Majority of Emails Now Opened on Mobile Devices

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More emails are now read on mobile devices than on portable or desktop personal computers, or any other forms of computing devices, according to a mobile email survey from Return Path.

The number of emails opened using mobile devices has nearly doubled over the past five years. Today, mobile devices are used to open more than half of all emails, Return Path, an email solutions provider, highlights in a news release.

Analyzing data gathered from May 2016 to April 2017, Return Path found that mobile devices were used to open 55% of all emails. That’s up from 29 percent from the results obtained in a similar study conducted in 2012.

Opening Webmail – emails opened via a browser-based Internet email service, such as Gmail or Yahoo.com – dropped 26% during the five-year period. Desktop email – email opened using software installed on a desktop or laptop computer, such as Outlook or Apple Mail – was used to open just 16%. That’s down from 34% in 2012.

Mobile Email Survey

Turning to operating systems (OS) platforms, Apple iOS continued to dominate the email space over the past five years. Though opening email via iOS devices has declined slightly, Apple’s mobile OS platform devices combined accounted for 79% of mobile email opens.

That compares to 20% for all Android mobile devices combined. Just 14% of mobile emails were opened using Android devices back in 2012. Eighty-five percent were opened using iOS devices, according to Return Path. In addition, according to Return Path:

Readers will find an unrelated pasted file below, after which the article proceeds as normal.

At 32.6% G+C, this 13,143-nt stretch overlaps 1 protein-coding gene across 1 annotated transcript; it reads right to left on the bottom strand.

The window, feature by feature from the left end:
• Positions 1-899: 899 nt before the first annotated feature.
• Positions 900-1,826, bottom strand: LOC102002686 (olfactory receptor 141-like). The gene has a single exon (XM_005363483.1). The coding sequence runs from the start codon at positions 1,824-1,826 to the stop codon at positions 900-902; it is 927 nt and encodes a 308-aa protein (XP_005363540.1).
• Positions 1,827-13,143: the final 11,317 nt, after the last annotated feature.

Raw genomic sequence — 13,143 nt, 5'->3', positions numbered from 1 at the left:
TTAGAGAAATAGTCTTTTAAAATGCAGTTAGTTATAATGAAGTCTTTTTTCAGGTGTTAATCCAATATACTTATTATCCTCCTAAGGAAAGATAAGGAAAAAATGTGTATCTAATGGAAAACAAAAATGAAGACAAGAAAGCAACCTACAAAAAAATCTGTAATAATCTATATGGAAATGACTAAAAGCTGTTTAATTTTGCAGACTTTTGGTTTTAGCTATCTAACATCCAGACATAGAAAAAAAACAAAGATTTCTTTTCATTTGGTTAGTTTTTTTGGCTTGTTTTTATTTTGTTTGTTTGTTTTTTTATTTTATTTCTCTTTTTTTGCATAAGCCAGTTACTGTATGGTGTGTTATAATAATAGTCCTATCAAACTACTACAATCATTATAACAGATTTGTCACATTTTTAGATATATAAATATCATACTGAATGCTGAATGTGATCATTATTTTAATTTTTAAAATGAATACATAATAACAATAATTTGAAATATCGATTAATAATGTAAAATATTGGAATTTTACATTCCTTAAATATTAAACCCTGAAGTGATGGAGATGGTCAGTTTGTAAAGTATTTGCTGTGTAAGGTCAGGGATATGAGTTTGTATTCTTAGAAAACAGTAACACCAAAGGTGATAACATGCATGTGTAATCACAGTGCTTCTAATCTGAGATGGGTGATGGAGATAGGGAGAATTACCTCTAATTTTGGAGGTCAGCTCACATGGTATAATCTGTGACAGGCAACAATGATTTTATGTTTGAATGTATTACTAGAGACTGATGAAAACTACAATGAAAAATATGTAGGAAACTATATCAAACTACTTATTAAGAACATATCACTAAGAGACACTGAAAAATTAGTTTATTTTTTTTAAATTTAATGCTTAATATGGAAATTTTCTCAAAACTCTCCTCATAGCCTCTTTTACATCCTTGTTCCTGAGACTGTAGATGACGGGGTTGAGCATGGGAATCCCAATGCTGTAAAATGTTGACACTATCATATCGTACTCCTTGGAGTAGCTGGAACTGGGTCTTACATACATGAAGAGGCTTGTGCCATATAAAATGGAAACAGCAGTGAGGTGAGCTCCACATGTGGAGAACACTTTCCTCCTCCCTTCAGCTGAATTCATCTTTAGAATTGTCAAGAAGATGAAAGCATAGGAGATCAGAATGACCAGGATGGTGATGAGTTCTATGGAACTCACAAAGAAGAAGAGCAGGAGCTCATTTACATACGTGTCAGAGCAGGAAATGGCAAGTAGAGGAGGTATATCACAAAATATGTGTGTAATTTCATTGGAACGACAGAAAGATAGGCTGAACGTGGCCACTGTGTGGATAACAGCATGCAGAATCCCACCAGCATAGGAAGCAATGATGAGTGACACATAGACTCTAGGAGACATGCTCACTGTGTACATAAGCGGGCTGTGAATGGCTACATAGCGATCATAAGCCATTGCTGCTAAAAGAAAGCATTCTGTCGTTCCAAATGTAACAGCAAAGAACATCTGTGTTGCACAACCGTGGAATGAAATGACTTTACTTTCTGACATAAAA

• Gmail has overtaken Yahoo in the Webmail race. Webmail still holds a significant percentage of email opens, and Gmail has emerged as the clear leader in the webmail space. In 2012, just six percent of webmail opens occurred on Gmail; that figure jumped to 59 percent during the period analyzed. Yahoo has experienced a precipitous decline over the same period, accounting for just 5 percent of webmail opens during the study period—down from 37 percent in 2012.
  • Mobile opens peak on the weekend; webmail and desktop gain during the workweek. Not surprisingly, the greatest percentage of mobile email opens occur on the weekend—60 percent on both Saturday and Sunday, compared to a range of 51 to 55 percent Monday through Friday. Accordingly, both webmail and desktop opens increase during the workweek, when people tend to be in front of their computers. Webmail opens hold steady at 26 percent on the weekend and about 29 percent during the week, while desktop accounts for just 13 percent of opens on the weekend and 16 to 19 percent during the week.

“In just five years, we’ve seen dramatic shifts in the email space—and there’s no doubt that more changes are coming,” said Tom Sather, Return Path’s senior director of research. “Marketers need to understand both the current state of the email ecosystem and how it’s likely to evolve in the future. Knowing how, when, and where your emails are being opened—and how those things have changed over time—can help to inform critical decisions about the direction of your email program.”

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